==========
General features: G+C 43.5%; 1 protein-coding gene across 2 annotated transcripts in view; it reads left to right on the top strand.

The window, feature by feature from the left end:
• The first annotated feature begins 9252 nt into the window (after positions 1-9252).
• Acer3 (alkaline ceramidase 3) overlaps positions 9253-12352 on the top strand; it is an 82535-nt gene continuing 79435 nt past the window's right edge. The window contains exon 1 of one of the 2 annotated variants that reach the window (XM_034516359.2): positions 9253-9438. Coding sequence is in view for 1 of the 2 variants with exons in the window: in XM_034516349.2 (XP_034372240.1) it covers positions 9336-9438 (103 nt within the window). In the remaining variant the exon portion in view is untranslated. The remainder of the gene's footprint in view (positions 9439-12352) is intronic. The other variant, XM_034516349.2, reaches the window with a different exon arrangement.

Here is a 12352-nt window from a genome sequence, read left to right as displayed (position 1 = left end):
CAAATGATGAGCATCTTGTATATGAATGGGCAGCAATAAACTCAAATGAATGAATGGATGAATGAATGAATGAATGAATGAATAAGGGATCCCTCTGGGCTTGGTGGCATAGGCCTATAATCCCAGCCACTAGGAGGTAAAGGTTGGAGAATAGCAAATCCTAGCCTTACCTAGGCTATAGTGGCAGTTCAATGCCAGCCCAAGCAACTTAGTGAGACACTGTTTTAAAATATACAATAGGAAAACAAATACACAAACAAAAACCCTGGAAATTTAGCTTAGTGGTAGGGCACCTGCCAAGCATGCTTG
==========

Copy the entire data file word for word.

General features: G+C 43.5%; 1 protein-coding gene across 2 annotated transcripts in view; it reads left to right on the top strand.

The window, feature by feature from the left end:
• The first annotated feature begins 9252 nt into the window (after positions 1-9252).
• Acer3 (alkaline ceramidase 3) overlaps positions 9253-12352 on the top strand; it is an 82535-nt gene continuing 79435 nt past the window's right edge. The window contains exon 1 of one of the 2 annotated variants that reach the window (XM_034516359.2): positions 9253-9438. Coding sequence is in view for 1 of the 2 variants with exons in the window: in XM_034516349.2 (XP_034372240.1) it covers positions 9336-9438 (103 nt within the window). In the remaining variant the exon portion in view is untranslated. The remainder of the gene's footprint in view (positions 9439-12352) is intronic. The other variant, XM_034516349.2, reaches the window with a different exon arrangement.

Here is a 12352-nt window from a genome sequence, read left to right as displayed (position 1 = left end):
CAAATGATGAGCATCTTGTATATGAATGGGCAGCAATAAACTCAAATGAATGAATGGATGAATGAATGAATGAATGAATGAATAAGGGATCCCTCTGGGCTTGGTGGCATAGGCCTATAATCCCAGCCACTAGGAGGTAAAGGTTGGAGAATAGCAAATCCTAGCCTTACCTAGGCTATAGTGGCAGTTCAATGCCAGCCCAAGCAACTTAGTGAGACACTGTTTTAAAATATACAATAGGAAAACAAATACACAAACAAAAACCCTGGAAATTTAGCTTAGTGGTAGGGCACCTGCCAAGCATGCTTG